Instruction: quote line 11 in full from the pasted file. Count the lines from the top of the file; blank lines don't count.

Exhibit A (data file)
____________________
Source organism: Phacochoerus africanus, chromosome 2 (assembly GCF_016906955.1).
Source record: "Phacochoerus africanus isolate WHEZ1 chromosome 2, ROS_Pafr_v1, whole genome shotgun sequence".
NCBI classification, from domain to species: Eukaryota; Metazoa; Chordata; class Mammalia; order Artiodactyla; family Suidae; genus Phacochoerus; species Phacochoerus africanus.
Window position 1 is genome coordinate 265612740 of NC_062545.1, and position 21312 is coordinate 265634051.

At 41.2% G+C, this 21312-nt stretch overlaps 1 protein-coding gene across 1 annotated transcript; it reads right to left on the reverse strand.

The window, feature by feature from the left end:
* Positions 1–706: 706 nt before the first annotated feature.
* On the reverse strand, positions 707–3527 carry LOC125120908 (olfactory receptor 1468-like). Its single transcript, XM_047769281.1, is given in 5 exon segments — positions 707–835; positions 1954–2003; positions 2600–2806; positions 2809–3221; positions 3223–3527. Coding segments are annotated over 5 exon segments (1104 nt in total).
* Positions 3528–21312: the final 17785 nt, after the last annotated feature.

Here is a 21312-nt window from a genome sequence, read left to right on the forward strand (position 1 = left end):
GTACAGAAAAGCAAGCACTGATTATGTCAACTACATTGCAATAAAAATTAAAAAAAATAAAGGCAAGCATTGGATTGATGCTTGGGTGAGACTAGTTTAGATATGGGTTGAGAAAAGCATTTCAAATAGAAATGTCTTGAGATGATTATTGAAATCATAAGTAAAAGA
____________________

GTACAGAAAAGCAAGCACTGATTATGTCAACTACATTGCAATAAAAATTAAAAAAAATAAAGGCAAGCATTGGATTGATGCTTGGGTGAGACTAGTTTAGATATGGGTTGAGAAAAGCATTTCAAATAGAAATGTCTTGAGATGATTATTGAAATCATAAGTAAAAGA